Press Releases

“As feared, the Majority Leader's bill does not achieve anything close to the promised savings. Given the late hour, rather than rush through poorly-vetted legislation to grant the president the largest debt ceiling increase in history, we should pursue a more reasonable approach: a short-term extension with real cuts during the immediate time period the extension covers… Then, using the extra time, Congress should pursue a binding framework like Cut, Cap, and Balance… We should try the one thing that has been refused from the beginning: open hearings, regular order, and real legislative process.”

WASHINGTON—U.S. Sen. Jeff Sessions (R-AL), Ranking Member of the Senate Budget Committee, issued the following statement today about the debt-limit increase plan drafted by Majority Leader Harry Reid:

“I have warned from the beginning that if we skirted legislative process in favor of closed-door White House meetings, we would find ourselves in the 11th hour with gimmick-filled legislation being rushed through to a panic-driven vote. This is not responsible governance from Washington's Democrat majority.

As feared, the Majority Leader's bill does not achieve anything close to the promised savings. Spending next year would be only $3 billion less than the amount enacted for 2011. Far from the $2.7 trillion in cuts claimed, the true spending cuts in this proposal are closer to $1 trillion over ten years—roughly a third of what was advertised—while asking for a nearly $3 trillion increase in the debt limit. This falls far short of the idea that a dollar in cuts should accompany every dollar increase in the debt limit.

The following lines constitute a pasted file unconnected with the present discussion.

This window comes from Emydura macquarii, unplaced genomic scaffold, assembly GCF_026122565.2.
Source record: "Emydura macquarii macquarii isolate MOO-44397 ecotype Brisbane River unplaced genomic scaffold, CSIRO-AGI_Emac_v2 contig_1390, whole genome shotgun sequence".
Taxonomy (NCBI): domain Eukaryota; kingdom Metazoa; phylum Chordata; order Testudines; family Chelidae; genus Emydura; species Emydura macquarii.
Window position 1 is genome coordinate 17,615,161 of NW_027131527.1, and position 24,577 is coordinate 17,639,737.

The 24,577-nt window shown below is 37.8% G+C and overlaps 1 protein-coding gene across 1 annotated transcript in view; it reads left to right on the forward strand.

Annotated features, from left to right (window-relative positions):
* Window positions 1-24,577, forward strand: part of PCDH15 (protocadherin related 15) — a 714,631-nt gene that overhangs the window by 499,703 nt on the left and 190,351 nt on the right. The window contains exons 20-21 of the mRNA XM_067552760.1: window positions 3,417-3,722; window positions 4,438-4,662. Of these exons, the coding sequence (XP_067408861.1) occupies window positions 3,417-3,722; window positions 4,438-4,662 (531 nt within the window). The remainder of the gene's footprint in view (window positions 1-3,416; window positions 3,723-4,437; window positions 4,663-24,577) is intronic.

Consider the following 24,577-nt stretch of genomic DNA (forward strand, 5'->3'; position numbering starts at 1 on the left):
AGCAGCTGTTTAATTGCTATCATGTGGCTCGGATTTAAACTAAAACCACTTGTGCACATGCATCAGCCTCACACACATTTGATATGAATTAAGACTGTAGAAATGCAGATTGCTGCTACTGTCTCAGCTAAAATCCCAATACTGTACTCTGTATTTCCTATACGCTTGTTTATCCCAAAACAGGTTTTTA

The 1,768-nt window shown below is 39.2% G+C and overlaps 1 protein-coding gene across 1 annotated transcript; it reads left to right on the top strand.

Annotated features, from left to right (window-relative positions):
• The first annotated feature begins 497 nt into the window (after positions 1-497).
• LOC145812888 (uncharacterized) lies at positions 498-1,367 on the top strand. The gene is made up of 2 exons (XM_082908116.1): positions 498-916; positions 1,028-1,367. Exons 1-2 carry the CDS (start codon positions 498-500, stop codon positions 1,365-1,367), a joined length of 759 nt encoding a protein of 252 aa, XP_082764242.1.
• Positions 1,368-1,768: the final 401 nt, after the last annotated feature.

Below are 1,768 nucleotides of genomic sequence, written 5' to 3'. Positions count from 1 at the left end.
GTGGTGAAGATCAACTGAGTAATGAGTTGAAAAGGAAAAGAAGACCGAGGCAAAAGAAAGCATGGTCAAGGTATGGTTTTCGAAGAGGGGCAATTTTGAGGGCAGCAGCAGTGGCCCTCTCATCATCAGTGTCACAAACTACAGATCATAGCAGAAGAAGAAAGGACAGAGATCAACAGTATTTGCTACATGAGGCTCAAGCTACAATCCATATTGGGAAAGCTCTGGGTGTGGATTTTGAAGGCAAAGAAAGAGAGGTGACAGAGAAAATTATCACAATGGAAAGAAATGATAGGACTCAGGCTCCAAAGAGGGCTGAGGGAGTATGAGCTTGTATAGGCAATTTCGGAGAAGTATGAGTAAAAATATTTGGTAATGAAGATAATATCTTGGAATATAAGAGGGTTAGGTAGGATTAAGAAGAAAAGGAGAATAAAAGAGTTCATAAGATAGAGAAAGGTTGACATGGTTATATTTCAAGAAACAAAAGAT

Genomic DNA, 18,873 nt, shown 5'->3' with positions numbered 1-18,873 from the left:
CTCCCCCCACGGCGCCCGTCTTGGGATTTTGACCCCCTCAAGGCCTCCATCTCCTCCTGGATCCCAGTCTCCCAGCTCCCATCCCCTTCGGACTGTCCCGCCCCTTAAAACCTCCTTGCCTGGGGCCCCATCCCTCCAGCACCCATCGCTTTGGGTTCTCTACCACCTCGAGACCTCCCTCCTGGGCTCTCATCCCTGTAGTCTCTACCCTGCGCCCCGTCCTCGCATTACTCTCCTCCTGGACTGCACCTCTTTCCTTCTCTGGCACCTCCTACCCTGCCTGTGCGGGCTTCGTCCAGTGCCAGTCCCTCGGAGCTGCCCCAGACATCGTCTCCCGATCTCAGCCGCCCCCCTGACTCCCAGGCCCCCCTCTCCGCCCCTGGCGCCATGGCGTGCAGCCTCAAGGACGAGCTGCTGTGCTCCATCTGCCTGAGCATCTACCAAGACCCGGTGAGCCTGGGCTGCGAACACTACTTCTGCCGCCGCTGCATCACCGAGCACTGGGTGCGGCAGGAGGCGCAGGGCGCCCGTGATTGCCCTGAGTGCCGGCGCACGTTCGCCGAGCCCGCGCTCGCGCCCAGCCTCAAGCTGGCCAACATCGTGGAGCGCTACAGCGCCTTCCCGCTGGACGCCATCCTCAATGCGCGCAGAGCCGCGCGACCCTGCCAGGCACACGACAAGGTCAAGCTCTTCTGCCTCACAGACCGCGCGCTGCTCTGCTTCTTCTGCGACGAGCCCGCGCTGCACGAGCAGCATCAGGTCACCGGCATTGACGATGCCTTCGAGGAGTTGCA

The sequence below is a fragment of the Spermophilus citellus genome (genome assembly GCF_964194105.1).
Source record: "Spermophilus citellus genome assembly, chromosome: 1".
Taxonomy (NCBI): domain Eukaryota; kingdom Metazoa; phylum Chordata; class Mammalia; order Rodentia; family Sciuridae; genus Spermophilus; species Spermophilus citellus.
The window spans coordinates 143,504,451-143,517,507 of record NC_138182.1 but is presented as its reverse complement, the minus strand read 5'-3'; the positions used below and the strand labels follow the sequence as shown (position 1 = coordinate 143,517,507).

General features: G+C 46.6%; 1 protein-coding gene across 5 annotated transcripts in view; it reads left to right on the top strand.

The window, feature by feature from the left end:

Sen. Reid’s proposal is also structured in a way that is clearly designed to further degrade the legally-required budget process. Indeed, under this proposal, he will have even less reason to follow requirement next year than this year. He hopes to protect his majority from having to adopt a budget plan—as they have failed to do for 818 days.

Given the late hour, rather than rush through poorly-vetted legislation to grant the president the largest debt ceiling increase in history, we should pursue a more reasonable approach: a short-term extension with real cuts during the immediate time period the extension covers—not ten years down the road. Then, using the extra time, Congress should pursue a binding framework like Cut, Cap, and Balance to bring the gimmicks to an end. We should try the one thing that has been refused to do from the beginning: open hearings, regular order, and real legislative process.”

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